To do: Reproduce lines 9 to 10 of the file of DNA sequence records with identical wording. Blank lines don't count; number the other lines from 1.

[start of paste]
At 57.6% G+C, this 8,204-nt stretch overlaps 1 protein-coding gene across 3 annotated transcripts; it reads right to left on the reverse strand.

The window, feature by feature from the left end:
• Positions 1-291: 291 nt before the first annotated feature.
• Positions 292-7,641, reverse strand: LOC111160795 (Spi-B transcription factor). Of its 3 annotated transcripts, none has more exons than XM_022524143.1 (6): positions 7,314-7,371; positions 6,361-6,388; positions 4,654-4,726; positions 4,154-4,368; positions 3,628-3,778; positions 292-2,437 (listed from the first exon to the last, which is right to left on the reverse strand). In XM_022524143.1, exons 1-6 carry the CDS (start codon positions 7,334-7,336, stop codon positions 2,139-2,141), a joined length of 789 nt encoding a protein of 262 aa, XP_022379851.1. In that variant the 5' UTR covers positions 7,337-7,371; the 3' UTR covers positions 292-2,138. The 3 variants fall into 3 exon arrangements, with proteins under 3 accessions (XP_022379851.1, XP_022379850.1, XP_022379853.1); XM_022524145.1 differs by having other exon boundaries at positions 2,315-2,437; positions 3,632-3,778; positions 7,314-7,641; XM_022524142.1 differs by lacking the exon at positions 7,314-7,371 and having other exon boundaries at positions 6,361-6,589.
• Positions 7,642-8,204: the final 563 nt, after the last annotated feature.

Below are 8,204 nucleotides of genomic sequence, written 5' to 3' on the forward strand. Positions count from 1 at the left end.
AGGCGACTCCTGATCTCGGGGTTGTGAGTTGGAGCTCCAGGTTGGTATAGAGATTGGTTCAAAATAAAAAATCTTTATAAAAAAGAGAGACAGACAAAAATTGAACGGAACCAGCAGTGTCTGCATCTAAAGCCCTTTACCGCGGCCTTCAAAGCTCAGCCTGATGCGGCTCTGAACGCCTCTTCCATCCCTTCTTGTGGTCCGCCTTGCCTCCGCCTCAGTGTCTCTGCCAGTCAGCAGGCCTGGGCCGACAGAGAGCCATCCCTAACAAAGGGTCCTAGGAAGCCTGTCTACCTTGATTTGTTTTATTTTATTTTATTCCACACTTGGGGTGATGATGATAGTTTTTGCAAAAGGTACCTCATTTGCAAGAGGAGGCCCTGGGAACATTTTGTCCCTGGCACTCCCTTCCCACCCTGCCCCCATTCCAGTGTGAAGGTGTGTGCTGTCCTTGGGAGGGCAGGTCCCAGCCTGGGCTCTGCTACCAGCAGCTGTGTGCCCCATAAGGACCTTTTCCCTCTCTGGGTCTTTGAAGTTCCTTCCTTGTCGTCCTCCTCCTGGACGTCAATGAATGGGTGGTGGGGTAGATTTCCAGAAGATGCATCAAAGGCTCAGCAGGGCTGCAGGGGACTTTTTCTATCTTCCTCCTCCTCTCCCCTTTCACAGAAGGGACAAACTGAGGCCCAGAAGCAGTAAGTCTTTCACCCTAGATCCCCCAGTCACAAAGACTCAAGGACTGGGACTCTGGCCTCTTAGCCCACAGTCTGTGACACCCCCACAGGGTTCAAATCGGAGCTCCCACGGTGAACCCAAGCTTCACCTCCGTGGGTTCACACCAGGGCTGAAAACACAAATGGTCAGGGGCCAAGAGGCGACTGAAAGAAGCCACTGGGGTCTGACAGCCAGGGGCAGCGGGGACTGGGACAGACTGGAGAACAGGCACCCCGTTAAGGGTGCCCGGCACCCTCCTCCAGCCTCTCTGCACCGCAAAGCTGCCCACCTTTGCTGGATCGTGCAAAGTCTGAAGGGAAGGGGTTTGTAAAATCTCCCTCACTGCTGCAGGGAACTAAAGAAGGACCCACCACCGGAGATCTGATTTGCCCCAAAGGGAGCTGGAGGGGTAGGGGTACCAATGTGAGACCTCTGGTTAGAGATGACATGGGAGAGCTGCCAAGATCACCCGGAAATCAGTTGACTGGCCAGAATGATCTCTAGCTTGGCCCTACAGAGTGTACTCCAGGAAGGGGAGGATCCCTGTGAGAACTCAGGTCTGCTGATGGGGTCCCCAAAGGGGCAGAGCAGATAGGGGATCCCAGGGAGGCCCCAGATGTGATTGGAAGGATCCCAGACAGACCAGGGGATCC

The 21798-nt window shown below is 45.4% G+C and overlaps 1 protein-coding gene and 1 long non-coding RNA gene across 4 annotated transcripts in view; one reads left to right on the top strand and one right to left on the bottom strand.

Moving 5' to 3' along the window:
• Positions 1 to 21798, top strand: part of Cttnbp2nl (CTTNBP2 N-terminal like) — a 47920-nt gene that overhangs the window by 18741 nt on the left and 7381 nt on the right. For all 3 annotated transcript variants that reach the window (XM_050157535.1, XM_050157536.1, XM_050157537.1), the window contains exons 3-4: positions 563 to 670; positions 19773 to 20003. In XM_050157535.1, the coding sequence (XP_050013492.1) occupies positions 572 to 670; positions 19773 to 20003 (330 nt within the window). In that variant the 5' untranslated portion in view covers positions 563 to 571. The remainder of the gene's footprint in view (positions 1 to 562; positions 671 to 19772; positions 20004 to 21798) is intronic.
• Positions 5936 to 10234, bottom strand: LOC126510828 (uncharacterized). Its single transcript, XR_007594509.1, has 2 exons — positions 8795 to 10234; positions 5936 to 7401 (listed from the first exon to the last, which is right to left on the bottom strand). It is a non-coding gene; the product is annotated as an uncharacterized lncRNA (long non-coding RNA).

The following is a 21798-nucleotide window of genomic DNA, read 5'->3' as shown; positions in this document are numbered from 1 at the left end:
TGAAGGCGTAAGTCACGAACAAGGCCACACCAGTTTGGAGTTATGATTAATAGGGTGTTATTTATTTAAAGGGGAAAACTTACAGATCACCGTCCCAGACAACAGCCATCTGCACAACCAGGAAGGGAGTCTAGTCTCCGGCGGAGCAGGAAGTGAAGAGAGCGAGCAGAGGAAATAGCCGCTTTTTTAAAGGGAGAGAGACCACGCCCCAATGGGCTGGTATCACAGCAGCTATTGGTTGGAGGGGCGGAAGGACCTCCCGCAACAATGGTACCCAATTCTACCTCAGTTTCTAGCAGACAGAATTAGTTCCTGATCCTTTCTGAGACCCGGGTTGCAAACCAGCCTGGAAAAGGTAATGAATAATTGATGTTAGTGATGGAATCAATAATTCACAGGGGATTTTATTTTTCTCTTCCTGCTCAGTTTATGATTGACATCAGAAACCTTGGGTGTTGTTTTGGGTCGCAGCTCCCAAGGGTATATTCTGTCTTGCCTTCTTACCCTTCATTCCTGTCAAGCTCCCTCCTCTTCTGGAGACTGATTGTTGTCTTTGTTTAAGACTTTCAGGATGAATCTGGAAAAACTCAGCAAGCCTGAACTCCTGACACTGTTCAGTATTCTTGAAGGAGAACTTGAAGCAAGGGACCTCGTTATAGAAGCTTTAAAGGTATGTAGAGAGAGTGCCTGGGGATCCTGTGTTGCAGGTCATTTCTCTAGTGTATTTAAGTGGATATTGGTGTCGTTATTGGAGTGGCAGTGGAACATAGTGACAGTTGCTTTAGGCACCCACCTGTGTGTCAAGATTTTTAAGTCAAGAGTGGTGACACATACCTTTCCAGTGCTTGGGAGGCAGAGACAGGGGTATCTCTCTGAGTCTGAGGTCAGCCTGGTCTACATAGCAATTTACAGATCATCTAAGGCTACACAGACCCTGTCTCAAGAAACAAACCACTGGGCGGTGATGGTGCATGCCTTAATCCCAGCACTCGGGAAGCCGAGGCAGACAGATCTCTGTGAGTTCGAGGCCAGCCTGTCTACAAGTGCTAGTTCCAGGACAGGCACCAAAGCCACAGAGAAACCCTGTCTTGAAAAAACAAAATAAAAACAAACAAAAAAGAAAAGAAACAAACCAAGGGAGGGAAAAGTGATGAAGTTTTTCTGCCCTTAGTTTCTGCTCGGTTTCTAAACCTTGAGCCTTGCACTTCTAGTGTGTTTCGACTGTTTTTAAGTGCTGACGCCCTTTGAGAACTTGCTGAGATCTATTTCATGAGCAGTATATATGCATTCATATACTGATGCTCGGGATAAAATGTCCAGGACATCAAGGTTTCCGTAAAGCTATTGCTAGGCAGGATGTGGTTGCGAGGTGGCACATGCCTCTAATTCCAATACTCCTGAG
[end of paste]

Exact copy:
Moving 5' to 3' along the window:
• Positions 1 to 21798, top strand: part of Cttnbp2nl (CTTNBP2 N-terminal like) — a 47920-nt gene that overhangs the window by 18741 nt on the left and 7381 nt on the right. For all 3 annotated transcript variants that reach the window (XM_050157535.1, XM_050157536.1, XM_050157537.1), the window contains exons 3-4: positions 563 to 670; positions 19773 to 20003. In XM_050157535.1, the coding sequence (XP_050013492.1) occupies positions 572 to 670; positions 19773 to 20003 (330 nt within the window). In that variant the 5' untranslated portion in view covers positions 563 to 571. The remainder of the gene's footprint in view (positions 1 to 562; positions 671 to 19772; positions 20004 to 21798) is intronic.